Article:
Poems to Reflect the Beauty and Immensity of the Lyrid Meteor Shower
Lyrids, one of the oldest known meteor showers, light up the sky every April, peaking late in the month. The Lyrid meteor showers leave glowing dust trains of debris behind them from the Comet Thatcher, a welcome sight for those who have been aching for a good meteor shower over the past several months. Its bright and flowing light inspires those who get the chance to watch, and it’s no surprise that such meteor showers would be the muse of poets everywhere.
In honor of this year’s Lyrid Meteor Shower, which will be visible on April 21 and 22, here are two meteor shower-inspired poems to set the mood. The first is a beautiful description of a soul experiencing the Lyrids for themselves. The second is a more reflective piece on humanity as a whole and what we have in common with the light show that draws our eyes to the skies.
listen for lyre music
as wrap up warm to gaze
upon the strings of orpheus
his fingers as he plays
the lyra constellation
to the north, night skies
meteors called lyrids
in space materialise
hurl into earth’s atmosphere
fireballs of light
these april showers beat the rain,
a spectacular sight
visible if nights are clear
to the naked eye
shooting, guns a-blazing
streaking trails up high
search above for vega,
lyra’s brightest star
in celestial veils of darkness
the lyrids from afar
I love how this piece draws readers into the experience of witnessing a Lyrid meteor shower. Garrido transports readers with her beautiful and descriptive prose, creating a lovely tribute to the breathtaking meteor shower. This piece is filled with awe and an appreciation for the history of Lyrid showers, which gives novice or veteran meteor-gazers a poem that complements and captures the moment so well.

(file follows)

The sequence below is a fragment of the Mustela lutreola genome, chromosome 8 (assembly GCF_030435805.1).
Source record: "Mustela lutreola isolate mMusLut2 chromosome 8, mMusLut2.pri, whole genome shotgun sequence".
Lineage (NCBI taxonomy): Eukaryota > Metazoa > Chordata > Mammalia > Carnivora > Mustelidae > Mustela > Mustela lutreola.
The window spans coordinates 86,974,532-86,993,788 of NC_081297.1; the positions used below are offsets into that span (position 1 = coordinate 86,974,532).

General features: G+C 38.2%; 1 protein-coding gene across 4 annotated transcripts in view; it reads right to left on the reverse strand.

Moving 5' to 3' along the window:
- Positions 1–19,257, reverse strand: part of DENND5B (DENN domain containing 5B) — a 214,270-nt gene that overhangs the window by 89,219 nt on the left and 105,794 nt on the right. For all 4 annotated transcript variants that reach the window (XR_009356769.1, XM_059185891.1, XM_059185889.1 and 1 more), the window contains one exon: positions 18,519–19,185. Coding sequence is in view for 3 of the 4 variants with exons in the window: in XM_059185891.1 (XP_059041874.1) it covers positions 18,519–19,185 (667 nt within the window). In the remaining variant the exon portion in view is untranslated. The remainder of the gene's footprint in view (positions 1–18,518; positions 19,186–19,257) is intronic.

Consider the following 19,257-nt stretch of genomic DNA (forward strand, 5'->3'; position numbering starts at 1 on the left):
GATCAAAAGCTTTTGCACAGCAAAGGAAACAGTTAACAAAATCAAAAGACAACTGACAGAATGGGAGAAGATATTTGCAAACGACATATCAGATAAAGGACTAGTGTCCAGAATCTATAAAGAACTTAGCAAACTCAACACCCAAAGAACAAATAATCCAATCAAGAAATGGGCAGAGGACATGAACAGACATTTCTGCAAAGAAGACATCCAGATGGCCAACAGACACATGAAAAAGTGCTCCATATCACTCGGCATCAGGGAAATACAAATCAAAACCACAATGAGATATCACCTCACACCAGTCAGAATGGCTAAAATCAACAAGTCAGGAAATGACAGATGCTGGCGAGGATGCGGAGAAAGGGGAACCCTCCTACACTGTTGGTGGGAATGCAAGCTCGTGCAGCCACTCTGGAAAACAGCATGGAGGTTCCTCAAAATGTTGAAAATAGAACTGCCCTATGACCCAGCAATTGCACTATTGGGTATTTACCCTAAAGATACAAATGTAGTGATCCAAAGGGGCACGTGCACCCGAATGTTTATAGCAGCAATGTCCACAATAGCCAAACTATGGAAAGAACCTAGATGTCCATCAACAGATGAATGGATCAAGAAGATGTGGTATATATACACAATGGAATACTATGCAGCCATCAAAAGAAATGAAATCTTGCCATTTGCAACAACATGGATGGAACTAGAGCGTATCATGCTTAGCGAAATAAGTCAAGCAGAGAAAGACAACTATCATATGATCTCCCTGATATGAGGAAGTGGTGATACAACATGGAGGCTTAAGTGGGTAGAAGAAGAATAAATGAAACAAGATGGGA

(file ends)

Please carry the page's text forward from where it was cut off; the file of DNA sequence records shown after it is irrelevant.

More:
I read somewhere that meteor showers
are almost always named after
the constellations from which
they originate. It’s funny, I think,
how even the universe is telling us
that we can never get too far
from the place that created us.
How there is always a streak of our past
trailing closely behind us
like a smattering of obstinate memories.
Even when we enter a new atmosphere,
become subsumed in flames, turn to dust,
lose ourselves in the wind, and scatter
the surface of all that rests beneath us,
we bring a part of where we are from
to every place we go.
This poem is the perfect complement to Garrido’s Lyrid-inspired poem because it gives readers something profound to think about as they marvel at the immensity of what they’re seeing. I love how Smith compares a meteor shower’s journey with our own journeys, reflecting on how we carry certain pieces of ourselves with us, no matter where we go. The “streaks of our past” can be contemplated as we watch those beautiful Lyrids streak across the sky, strengthening our appreciation for both.
Nature often inspires poetry, filling us with wonder and awe as we reflect on the universe and our place in it. I hope both of these poems bring you a sense of joy and excitement as you look to the skies this April.
Enjoy The Lyrids, friends! Happy meteor-gazing!